Generating Motivation to Learn Via Tailored Lesson Introductions

Generating Motivation to Learn Via Tailored Lesson Introductions

Jennifer R. Banas (American College of Education, USA)
DOI: 10.4018/jicte.2009041001

Abstract

Motivation to learn is difficult to generate when learners are uninterested in the topic. This quasi-experimental study explored behavioral construct tailoring as an instructional message design technique to generate motivation and improve cognitive performance. Ninety-eight college students pre- and post-appraised a lesson, completed a cognitive assessment, and attributed performance to affect or competence-related factors. A risk assessment was used to strategically assign experimental learners to one of three tailored lesson introductions. Results indicated that experimental group learners, on some subscales, were more motivated. Positive trends were found for some affective and competence-related performance attributions, as well as cognitive performance. These findings warrant additional research into behavioral construct tailoring.
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Introduction

Educators are regularly challenged with the task of designing instruction in a way that motivates their audience to attend, learn, adopt, and sometimes practice the information presented. The challenge exists because information alone is seldom sufficient to change attitudes and behaviors (Strecher & Kreuter, 1999). Some learners do not see a need to change their current knowledge or habits; others do not see the connection between what they learn and its application in real-world settings; and others may find the topic to be contradictory to their belief system. There are, however, message design techniques an educator can utilize to increase audience motivation to learn by stimulating interest.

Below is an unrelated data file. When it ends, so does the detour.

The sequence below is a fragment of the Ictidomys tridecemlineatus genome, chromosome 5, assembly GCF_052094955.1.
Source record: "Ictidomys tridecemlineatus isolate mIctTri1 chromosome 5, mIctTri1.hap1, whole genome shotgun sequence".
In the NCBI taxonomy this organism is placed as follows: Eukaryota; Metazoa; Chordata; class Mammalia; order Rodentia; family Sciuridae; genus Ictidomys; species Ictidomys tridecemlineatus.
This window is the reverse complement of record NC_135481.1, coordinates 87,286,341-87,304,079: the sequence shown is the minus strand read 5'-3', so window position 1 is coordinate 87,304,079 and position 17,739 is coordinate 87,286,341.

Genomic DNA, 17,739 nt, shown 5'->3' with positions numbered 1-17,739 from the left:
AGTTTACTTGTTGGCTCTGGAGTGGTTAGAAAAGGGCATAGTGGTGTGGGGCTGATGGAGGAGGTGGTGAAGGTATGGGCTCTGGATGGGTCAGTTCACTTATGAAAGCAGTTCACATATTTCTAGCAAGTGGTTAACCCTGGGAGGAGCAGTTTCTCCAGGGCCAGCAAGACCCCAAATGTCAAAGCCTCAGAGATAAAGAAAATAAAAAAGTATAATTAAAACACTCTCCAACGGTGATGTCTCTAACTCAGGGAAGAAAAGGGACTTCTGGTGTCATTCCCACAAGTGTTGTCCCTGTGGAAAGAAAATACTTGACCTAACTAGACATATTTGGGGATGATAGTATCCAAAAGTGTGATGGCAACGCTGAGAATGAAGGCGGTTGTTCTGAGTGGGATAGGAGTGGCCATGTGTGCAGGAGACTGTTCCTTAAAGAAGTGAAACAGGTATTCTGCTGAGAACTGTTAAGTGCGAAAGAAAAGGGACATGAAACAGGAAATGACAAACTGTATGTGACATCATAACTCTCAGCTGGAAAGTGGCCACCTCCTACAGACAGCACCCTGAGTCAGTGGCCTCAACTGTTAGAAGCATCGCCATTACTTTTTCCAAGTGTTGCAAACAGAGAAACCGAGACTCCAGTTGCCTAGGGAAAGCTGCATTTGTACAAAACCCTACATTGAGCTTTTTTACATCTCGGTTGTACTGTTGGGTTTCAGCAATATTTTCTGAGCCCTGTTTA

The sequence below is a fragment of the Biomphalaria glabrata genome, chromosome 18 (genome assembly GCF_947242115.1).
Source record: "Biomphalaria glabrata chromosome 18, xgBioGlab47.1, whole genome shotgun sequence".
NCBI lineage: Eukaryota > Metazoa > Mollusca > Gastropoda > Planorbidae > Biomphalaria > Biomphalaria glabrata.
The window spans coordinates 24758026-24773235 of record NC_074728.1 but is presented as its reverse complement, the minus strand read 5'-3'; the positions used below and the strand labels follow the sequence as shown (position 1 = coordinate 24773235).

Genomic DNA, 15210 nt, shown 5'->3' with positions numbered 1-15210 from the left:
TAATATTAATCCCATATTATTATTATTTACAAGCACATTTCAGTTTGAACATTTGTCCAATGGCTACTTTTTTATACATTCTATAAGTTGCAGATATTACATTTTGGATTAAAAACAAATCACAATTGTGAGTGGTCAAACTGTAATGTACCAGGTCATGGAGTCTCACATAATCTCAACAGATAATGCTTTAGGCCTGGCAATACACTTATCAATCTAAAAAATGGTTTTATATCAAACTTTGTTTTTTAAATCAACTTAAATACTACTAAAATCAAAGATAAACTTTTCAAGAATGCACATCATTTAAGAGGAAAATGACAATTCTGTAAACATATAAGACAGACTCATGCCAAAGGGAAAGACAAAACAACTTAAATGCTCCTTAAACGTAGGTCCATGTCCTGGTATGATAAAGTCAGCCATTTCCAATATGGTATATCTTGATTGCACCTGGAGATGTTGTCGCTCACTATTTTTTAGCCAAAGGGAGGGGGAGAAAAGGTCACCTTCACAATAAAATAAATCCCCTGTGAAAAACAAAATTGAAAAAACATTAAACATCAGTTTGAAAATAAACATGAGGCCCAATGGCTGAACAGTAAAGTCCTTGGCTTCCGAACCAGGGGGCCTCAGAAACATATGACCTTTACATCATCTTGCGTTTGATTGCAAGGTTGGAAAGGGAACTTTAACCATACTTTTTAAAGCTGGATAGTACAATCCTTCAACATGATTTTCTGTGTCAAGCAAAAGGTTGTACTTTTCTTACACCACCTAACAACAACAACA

The value in stimulating interest is that interest plays an important role in learning (Hidi, 1990; Hidi & Anderson, 1992; Krapp, Hidi, & Renninger, 1992). An audience who is interested in what they are learning, generally reportsthey gave effort to the learning task; and they tend to attribute their performance of the task to their own competence (Boekaerts, 2002). The significance of a learner reporting a favorable attitude towards a task is that they will be more inclined to perform a similar task again (Bandura, 1977, 1986, 1998; Weiner, 1986). The problem, then, becomes identifying a strategy to stimulate audience interest, and consequently, generates motivation to learn. Tailoring affords this opportunity.

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